United States v. Aaron Ramos ( 2017 )


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  •                                   NOT FOR PUBLICATION                           FILED
                                                                                    DEC 11 2017
                               UNITED STATES COURT OF APPEALS
                                                                                MOLLY C. DWYER, CLERK
                                                                                  U.S. COURT OF APPEALS
                                      FOR THE NINTH CIRCUIT
    
    
          UNITED STATES OF AMERICA,                        No.    16-50134
    
                        Plaintiff-Appellee,                D.C. No.
                                                           2:13-cr-00403-CAS-1
              v.
    
          AARON RAMOS, AKA Droopy,                         MEMORANDUM*
    
                        Defendant-Appellant.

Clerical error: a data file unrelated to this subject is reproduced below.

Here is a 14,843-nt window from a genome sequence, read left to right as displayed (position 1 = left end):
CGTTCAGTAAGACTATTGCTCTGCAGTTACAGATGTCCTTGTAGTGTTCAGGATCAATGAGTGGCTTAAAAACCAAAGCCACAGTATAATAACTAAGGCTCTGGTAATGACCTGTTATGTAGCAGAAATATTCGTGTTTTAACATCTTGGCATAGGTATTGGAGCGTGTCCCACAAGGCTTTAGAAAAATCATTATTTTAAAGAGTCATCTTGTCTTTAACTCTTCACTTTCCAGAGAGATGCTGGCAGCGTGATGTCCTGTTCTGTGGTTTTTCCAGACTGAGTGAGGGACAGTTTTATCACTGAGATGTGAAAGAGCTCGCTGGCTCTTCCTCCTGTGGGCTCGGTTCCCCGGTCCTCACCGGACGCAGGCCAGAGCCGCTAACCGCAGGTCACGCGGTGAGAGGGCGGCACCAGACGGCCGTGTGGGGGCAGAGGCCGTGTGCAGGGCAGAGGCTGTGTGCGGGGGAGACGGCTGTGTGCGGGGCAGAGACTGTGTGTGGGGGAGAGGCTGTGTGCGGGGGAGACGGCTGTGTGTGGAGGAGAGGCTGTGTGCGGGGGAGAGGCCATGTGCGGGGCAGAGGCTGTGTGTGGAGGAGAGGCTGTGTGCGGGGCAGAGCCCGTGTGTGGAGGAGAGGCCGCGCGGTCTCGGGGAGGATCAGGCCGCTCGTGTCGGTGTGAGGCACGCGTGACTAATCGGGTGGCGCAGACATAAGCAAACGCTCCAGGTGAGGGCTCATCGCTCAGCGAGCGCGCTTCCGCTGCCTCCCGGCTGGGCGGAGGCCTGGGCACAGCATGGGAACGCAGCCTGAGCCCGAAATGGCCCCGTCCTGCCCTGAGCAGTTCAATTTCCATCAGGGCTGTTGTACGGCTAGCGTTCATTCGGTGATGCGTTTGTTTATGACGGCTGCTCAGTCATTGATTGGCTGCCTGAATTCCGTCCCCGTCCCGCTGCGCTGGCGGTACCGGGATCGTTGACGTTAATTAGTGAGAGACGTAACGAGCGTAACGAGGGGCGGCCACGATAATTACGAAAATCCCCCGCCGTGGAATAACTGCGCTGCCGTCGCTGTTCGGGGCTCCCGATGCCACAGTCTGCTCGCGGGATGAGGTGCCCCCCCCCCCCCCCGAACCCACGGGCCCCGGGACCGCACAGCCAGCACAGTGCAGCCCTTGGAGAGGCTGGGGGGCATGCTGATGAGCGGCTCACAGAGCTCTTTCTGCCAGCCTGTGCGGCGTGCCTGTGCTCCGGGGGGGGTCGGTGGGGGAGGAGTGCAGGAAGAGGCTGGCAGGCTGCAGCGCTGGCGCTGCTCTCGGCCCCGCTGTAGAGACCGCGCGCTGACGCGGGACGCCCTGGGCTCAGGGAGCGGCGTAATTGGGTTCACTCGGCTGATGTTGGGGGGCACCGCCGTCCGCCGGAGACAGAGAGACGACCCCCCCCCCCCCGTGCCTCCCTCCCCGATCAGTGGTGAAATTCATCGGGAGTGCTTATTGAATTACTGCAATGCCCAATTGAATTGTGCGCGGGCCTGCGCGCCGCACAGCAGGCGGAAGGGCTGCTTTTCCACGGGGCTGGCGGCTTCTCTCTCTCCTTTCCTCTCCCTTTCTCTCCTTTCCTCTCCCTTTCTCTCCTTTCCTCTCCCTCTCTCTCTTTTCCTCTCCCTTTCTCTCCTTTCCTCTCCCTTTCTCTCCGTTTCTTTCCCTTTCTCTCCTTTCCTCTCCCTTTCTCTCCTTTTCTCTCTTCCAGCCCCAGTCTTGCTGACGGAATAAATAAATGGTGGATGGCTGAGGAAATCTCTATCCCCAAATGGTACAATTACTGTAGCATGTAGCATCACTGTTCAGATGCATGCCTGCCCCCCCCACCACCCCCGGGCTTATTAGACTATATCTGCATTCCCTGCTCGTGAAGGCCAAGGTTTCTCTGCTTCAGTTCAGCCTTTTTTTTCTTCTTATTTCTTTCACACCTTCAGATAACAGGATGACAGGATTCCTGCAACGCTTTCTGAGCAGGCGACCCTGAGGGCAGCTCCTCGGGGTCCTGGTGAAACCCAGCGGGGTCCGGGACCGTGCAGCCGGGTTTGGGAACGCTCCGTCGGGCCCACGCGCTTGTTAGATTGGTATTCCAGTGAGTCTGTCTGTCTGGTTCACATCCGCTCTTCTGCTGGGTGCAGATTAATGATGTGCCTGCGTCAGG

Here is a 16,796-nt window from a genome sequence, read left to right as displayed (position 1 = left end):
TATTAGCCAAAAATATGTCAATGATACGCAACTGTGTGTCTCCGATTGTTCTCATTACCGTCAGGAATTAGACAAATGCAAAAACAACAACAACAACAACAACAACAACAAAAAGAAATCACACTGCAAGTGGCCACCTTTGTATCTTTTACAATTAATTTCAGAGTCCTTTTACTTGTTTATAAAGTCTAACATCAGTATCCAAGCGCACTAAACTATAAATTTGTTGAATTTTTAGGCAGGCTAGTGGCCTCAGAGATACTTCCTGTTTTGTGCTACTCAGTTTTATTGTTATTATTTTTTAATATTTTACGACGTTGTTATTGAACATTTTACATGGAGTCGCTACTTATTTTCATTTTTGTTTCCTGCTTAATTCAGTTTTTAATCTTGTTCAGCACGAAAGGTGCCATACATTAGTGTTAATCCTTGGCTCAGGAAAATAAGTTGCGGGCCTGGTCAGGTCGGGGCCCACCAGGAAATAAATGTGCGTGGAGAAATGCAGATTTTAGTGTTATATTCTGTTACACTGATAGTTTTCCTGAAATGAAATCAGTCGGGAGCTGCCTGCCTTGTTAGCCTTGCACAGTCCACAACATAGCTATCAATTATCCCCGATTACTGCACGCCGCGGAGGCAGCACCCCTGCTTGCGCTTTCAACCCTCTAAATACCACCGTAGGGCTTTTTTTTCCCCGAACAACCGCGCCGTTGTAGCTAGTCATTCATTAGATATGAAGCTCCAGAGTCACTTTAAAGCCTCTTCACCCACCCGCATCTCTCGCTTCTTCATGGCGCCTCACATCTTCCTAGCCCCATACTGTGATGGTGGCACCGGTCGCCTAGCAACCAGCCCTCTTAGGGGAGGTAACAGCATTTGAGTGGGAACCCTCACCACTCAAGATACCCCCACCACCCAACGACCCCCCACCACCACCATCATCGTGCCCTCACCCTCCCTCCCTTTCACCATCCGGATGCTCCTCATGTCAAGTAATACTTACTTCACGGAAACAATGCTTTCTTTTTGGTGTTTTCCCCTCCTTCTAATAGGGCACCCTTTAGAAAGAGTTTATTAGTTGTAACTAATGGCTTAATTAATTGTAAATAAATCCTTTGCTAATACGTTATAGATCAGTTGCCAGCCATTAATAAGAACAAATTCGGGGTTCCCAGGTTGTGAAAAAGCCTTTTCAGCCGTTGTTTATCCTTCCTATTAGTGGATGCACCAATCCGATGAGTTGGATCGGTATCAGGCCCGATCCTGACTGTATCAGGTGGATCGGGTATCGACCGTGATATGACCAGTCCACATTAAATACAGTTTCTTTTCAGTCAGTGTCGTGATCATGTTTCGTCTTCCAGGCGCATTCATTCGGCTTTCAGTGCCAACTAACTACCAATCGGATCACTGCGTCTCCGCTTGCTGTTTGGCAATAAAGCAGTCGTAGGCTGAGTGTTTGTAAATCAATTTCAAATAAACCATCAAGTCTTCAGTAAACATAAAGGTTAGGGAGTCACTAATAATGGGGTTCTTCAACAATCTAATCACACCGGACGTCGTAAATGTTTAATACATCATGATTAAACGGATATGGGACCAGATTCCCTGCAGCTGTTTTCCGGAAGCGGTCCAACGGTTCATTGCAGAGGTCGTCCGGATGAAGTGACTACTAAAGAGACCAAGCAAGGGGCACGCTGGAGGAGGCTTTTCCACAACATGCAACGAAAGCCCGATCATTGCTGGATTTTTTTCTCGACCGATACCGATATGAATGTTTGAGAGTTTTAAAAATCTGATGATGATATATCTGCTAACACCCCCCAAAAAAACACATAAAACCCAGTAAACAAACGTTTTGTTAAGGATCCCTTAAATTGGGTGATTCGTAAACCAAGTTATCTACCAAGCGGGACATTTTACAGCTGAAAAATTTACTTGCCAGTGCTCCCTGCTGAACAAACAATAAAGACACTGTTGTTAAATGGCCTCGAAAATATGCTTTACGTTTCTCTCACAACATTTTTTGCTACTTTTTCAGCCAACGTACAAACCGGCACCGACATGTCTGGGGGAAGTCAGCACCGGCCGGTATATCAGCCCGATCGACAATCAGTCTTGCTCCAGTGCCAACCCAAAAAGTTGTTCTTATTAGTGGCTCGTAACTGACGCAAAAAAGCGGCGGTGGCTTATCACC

Appeal from the United States District Court
                                 for the Central District of California
                             Christina A. Snyder, District Judge, Presiding
    
                                Argued and Submitted December 6, 2017
                                         Pasadena, California
    
          Before: CANBY and REINHARDT, Circuit Judges, and BLOCK,** District
          Judge.
    
    
    
    
          *
                 This disposition is not appropriate for publication and is not precedent
    except as provided by Ninth Circuit Rule 36-3.
          **
                 The Honorable Frederic Block, United States District Judge for the Eastern
    District of New York, sitting by designation.
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          Aaron Ramos (“Ramos”) appeals his convictions and sentence for
    
    distribution of methamphetamine, in violation of 21 U.S.C. § 841(a)(1), and
    
    conspiracy to commit this offense, in violation of 21 U.S.C. § 846. We have
    
    jurisdiction pursuant to 28 U.S.C. § 1291 and 18 U.S.C. § 3742, and we affirm his
    
    convictions, vacate his sentence, and remand for resentencing.
    
          1. The district court did not abuse its discretion by denying Ramos’s motion
    
    for mistrial or new trial based on five instances of alleged prosecutorial
    
    misconduct. See United States v. Washington,